Thomas Parran and the New Deal
In November 1934 the Columbia Broadcasting Company scheduled a radio address by New York State Health Commissioner Thomas Parran, Jr., on future goals in the area of public health. Parran planned to review the major problems confronting public health officers in their battle against disease. But the talk was never delivered. Moments before air-time, CBS informed him that he could not mention syphilis and gonorrhea by name; in response to this decision, Parran refused to go on. Listeners who had tuned in to hear the address heard piano melodies instead. Parran, reacting angrily to being censored, pointed out the hypocrisy in the standards for radio broadcasting. In a press release issued by his office the next day, he commented that his speech should have been considered more acceptable than "the veiled obscenity permitted by Columbia in the vaudeville acts of some of their commercial programs." 1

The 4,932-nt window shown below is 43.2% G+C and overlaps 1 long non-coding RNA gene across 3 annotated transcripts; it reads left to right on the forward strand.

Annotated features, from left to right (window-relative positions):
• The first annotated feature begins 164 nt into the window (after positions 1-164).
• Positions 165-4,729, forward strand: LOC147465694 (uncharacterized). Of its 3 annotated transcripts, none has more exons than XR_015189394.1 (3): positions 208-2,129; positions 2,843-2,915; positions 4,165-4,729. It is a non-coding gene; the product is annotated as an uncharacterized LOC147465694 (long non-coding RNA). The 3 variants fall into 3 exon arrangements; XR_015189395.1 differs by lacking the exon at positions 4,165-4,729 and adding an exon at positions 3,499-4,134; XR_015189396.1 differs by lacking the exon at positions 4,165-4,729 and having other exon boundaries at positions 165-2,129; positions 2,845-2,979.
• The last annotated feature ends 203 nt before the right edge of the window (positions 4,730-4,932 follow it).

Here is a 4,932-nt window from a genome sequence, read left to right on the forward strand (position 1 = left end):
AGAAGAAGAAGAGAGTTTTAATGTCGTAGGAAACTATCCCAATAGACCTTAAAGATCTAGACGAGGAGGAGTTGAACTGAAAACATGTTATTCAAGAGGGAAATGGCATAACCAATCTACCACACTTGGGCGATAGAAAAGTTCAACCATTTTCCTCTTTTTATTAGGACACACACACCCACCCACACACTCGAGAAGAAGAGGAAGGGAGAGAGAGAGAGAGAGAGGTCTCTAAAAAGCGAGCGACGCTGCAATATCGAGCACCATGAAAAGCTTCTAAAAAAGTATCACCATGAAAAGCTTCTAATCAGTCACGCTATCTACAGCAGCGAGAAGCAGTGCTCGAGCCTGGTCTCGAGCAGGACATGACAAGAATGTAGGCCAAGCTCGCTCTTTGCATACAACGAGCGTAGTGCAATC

Fifteen years earlier, during the anti-venereal crusade during World War I, the conspiracy of silence had appeared to be defeated. Newspapers and magazines had dramatically publicized the problem; Congress and the military addressed it forthrightly. In the following years, however, the anti-venereal campaign had faltered. After the radical interventions that the war brought on -- not only in politics and economics, but socially as well -- America returned to a normalcy" that also pervaded public health efforts.
The 1920s, despite their apparent frivolity, marked less of a watershed in the area of sexual morality than has often been assumed. Though among the young there was a distinct increase in sexual activity, a strong crosscurrent of demands for moral rectitude and gentility persisted. 2 While women took champagne baths at speakeasies and couples went on jaunts in roadsters along country lanes, respectability was reasserted in many quarters. It is important to remember that if the twenties marked the decade of bathtub gin, so, too, was it the decade of prohibition. In spite of the new openness towards sexuality, the sexually transmitted diseases were drawn once again behind a veil of secrecy. Until the 1930s the venereal problem would go largely unheeded.
During the New Deal, Thomas Parran would commit the nation to the erad-